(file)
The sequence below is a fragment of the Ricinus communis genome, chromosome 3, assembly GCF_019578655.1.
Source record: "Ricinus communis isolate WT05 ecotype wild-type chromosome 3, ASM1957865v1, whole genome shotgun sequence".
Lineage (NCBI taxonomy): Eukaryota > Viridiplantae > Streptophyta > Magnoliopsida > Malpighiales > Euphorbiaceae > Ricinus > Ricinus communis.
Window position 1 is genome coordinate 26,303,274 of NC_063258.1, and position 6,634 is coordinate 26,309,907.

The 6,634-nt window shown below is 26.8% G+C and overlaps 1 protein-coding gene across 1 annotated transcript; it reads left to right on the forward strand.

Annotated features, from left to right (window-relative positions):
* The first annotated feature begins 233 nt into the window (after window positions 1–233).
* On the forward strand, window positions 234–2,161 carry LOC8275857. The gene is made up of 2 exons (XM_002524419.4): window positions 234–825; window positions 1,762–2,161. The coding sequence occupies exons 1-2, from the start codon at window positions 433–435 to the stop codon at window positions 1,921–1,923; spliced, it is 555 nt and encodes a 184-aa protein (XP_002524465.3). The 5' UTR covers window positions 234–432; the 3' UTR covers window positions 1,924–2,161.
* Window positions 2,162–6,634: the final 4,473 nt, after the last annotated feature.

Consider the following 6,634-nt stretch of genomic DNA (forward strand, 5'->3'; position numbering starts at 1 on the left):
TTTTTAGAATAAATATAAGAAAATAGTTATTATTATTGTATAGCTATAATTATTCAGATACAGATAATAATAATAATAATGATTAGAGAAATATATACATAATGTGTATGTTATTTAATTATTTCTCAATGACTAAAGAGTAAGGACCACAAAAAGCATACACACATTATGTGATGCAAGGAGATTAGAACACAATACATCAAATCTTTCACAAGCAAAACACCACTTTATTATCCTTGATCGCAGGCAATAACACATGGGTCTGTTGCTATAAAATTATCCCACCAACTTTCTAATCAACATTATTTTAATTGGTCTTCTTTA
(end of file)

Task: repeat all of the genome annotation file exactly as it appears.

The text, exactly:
The sequence below is a fragment of the Ricinus communis genome, chromosome 3, assembly GCF_019578655.1.
Source record: "Ricinus communis isolate WT05 ecotype wild-type chromosome 3, ASM1957865v1, whole genome shotgun sequence".
Lineage (NCBI taxonomy): Eukaryota > Viridiplantae > Streptophyta > Magnoliopsida > Malpighiales > Euphorbiaceae > Ricinus > Ricinus communis.
Window position 1 is genome coordinate 26,303,274 of NC_063258.1, and position 6,634 is coordinate 26,309,907.

The 6,634-nt window shown below is 26.8% G+C and overlaps 1 protein-coding gene across 1 annotated transcript; it reads left to right on the forward strand.

Annotated features, from left to right (window-relative positions):
* The first annotated feature begins 233 nt into the window (after window positions 1–233).
* On the forward strand, window positions 234–2,161 carry LOC8275857. The gene is made up of 2 exons (XM_002524419.4): window positions 234–825; window positions 1,762–2,161. The coding sequence occupies exons 1-2, from the start codon at window positions 433–435 to the stop codon at window positions 1,921–1,923; spliced, it is 555 nt and encodes a 184-aa protein (XP_002524465.3). The 5' UTR covers window positions 234–432; the 3' UTR covers window positions 1,924–2,161.
* Window positions 2,162–6,634: the final 4,473 nt, after the last annotated feature.

Consider the following 6,634-nt stretch of genomic DNA (forward strand, 5'->3'; position numbering starts at 1 on the left):
TTTTTAGAATAAATATAAGAAAATAGTTATTATTATTGTATAGCTATAATTATTCAGATACAGATAATAATAATAATAATGATTAGAGAAATATATACATAATGTGTATGTTATTTAATTATTTCTCAATGACTAAAGAGTAAGGACCACAAAAAGCATACACACATTATGTGATGCAAGGAGATTAGAACACAATACATCAAATCTTTCACAAGCAAAACACCACTTTATTATCCTTGATCGCAGGCAATAACACATGGGTCTGTTGCTATAAAATTATCCCACCAACTTTCTAATCAACATTATTTTAATTGGTCTTCTTTA